The near-ubiquitous availability and always-on nature of the internet has changed how consumers learn about, consider and make decisions regarding almost everything — purchases, politics and even the causes they support.  We live in a world where Marshall McLuhan’s prophetic claim that “the medium is the message” is true — in ways even he might not have considered (See: Understanding Media: The Extensions of Man; 1964).

Ironically, while the proliferation of paid, owned and shared media channels has created limitless opportunities for innovative thinking and tactics, marketers still drag old-school errors into this brave new world. In our media research and planning practice, we see companies continue to make the same avoidable, costly mistakes.

Here’s our top five list of old-school mistakes creeping into the digital and social media arena, and some ideas on how to avoid them:

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Recent Comments

  • Francis Moran : I'm so glad to see you warming to this idea, Luc. Not that you were ever one of those mindless critics who automatically opposed the proposal; you were properly skeptical and demanding that it contain more of what folks like you and I believed was necessary for success. Looks like the city is listening.

  • Luc Lalande : Hi Francis, thank you for the steady and keen eye on the development of this important project for the City. I share your view that open spaces in the building’s design will be critical components for encouraging spontaneous interactions between people. Integrating such spaces in the Innovation Complex sends the right signals to the community-at-large and not just the local startup ecosystem: everyone is welcomed! With respect to Patti’s comments about the arts sector, it would be worth bringing back to light that the Hintonburg-Mechanicsville area has emerged as the first Arts District in the City of Ottawa, housing many artist studios, performing arts studios, and media groups. While the 7 Bayview located Innovation Complex may cater to the entrepreneurial set, there is still considerable property on these lands that could, one day, be developed and capitalize on the area’s sizable artistic community. But perhaps the open spaces at the Innovation Complex can be equally accommodating for anyone who embraces creativity and entrepreneurship: artists and innovators alike.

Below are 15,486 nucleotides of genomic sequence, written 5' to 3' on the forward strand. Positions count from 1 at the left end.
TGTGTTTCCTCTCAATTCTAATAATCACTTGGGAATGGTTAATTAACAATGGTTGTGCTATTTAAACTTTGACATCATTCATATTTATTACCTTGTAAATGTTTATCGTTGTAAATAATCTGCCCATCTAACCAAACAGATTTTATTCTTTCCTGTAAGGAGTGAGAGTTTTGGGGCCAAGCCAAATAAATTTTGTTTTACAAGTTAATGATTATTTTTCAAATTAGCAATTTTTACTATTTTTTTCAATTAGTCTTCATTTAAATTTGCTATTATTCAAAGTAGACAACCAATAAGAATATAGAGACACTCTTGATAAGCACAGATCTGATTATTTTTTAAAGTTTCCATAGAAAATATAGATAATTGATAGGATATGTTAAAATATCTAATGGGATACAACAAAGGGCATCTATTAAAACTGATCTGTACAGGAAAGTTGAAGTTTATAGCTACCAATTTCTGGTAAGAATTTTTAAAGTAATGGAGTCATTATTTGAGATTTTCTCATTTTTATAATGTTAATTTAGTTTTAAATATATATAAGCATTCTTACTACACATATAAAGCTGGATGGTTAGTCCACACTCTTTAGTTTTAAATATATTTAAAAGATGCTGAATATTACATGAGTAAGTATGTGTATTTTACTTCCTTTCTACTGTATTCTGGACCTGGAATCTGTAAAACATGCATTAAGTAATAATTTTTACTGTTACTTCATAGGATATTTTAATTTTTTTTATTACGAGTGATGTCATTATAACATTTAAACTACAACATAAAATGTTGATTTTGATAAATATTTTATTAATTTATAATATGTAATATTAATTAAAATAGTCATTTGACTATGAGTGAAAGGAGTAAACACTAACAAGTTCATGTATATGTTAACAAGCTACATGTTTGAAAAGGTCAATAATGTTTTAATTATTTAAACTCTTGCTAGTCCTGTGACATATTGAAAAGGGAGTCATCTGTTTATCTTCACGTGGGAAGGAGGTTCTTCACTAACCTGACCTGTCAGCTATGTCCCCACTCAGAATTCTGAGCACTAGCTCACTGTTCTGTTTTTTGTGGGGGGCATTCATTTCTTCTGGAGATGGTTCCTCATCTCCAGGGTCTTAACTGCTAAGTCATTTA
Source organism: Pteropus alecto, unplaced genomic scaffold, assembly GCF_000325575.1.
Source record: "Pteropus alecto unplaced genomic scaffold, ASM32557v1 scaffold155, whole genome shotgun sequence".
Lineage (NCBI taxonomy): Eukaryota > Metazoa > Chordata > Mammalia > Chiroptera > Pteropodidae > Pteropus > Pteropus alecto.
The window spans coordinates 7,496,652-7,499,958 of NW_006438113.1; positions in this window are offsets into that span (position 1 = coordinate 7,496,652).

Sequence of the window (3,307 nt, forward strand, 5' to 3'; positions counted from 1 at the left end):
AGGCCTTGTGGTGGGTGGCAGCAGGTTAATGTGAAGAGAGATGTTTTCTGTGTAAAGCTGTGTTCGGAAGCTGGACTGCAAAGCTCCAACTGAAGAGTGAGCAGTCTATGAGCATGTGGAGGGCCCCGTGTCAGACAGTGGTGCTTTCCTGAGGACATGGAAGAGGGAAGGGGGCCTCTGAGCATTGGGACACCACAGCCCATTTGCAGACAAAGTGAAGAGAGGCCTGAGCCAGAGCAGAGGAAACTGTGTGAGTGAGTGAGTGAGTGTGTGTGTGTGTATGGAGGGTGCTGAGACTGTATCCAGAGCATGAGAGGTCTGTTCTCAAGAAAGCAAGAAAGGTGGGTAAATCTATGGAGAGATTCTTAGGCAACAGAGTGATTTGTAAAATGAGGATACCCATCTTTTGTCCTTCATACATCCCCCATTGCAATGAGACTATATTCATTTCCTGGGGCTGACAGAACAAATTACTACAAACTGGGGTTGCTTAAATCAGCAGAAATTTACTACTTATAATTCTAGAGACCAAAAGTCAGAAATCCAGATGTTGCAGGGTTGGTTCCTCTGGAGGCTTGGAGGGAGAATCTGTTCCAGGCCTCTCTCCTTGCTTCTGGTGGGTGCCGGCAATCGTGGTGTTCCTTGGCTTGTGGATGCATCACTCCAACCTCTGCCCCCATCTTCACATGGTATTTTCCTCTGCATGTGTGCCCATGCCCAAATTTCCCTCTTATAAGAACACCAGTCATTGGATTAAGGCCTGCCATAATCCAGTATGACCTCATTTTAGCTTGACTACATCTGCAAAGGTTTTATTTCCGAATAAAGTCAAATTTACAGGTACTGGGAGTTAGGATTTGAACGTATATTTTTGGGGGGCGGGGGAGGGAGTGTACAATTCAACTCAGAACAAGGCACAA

• How can we foster culture of entrepreneurship? | Waterloo Innovation Summit : [...] Velocity also provides hands-on workshops for anyone at the University to learn about becoming a successful entrepreneur, and awards over $300,000 per year through the Velocity Fund to promising early startups, to help launch their success financially. We keep finding really good problems that are worthy of solving and that we think we’d be good at solving. - Mike Kirkup, Director of Velocity and Student Innovation Waterloo’s Velocity accelerator is 5, and growing fast [...]